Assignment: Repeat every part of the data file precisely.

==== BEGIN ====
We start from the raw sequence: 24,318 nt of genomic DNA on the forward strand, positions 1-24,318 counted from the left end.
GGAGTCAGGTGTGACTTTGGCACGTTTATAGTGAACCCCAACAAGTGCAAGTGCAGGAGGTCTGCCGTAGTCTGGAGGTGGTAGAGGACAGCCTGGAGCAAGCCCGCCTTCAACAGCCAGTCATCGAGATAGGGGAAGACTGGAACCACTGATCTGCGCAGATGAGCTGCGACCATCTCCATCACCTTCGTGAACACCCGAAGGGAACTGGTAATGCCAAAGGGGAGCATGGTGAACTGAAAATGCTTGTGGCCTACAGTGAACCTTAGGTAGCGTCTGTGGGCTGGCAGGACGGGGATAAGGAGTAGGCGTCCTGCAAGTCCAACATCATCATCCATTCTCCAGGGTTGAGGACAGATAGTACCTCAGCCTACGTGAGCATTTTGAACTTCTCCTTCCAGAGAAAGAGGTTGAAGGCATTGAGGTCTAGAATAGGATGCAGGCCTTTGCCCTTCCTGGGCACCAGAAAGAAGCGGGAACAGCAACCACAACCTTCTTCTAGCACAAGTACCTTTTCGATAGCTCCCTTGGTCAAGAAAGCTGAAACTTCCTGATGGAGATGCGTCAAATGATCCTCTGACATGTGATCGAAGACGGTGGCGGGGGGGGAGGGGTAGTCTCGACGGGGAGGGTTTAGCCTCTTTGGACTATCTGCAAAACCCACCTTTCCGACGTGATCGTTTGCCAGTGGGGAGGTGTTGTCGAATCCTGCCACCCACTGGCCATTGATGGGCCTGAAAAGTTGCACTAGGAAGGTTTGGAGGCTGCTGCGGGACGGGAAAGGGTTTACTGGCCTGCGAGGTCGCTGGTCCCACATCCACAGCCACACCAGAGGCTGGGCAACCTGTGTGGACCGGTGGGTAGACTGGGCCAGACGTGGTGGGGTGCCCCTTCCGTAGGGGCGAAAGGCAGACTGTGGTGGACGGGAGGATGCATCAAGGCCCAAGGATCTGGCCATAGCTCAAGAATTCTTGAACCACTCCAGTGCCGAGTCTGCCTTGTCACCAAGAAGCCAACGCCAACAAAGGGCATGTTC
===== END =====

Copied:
We start from the raw sequence: 24,318 nt of genomic DNA on the forward strand, positions 1-24,318 counted from the left end.
GGAGTCAGGTGTGACTTTGGCACGTTTATAGTGAACCCCAACAAGTGCAAGTGCAGGAGGTCTGCCGTAGTCTGGAGGTGGTAGAGGACAGCCTGGAGCAAGCCCGCCTTCAACAGCCAGTCATCGAGATAGGGGAAGACTGGAACCACTGATCTGCGCAGATGAGCTGCGACCATCTCCATCACCTTCGTGAACACCCGAAGGGAACTGGTAATGCCAAAGGGGAGCATGGTGAACTGAAAATGCTTGTGGCCTACAGTGAACCTTAGGTAGCGTCTGTGGGCTGGCAGGACGGGGATAAGGAGTAGGCGTCCTGCAAGTCCAACATCATCATCCATTCTCCAGGGTTGAGGACAGATAGTACCTCAGCCTACGTGAGCATTTTGAACTTCTCCTTCCAGAGAAAGAGGTTGAAGGCATTGAGGTCTAGAATAGGATGCAGGCCTTTGCCCTTCCTGGGCACCAGAAAGAAGCGGGAACAGCAACCACAACCTTCTTCTAGCACAAGTACCTTTTCGATAGCTCCCTTGGTCAAGAAAGCTGAAACTTCCTGATGGAGATGCGTCAAATGATCCTCTGACATGTGATCGAAGACGGTGGCGGGGGGGGAGGGGTAGTCTCGACGGGGAGGGTTTAGCCTCTTTGGACTATCTGCAAAACCCACCTTTCCGACGTGATCGTTTGCCAGTGGGGAGGTGTTGTCGAATCCTGCCACCCACTGGCCATTGATGGGCCTGAAAAGTTGCACTAGGAAGGTTTGGAGGCTGCTGCGGGACGGGAAAGGGTTTACTGGCCTGCGAGGTCGCTGGTCCCACATCCACAGCCACACCAGAGGCTGGGCAACCTGTGTGGACCGGTGGGTAGACTGGGCCAGACGTGGTGGGGTGCCCCTTCCGTAGGGGCGAAAGGCAGACTGTGGTGGACGGGAGGATGCATCAAGGCCCAAGGATCTGGCCATAGCTCAAGAATTCTTGAACCACTCCAGTGCCGAGTCTGCCTTGTCACCAAGAAGCCAACGCCAACAAAGGGCATGTTC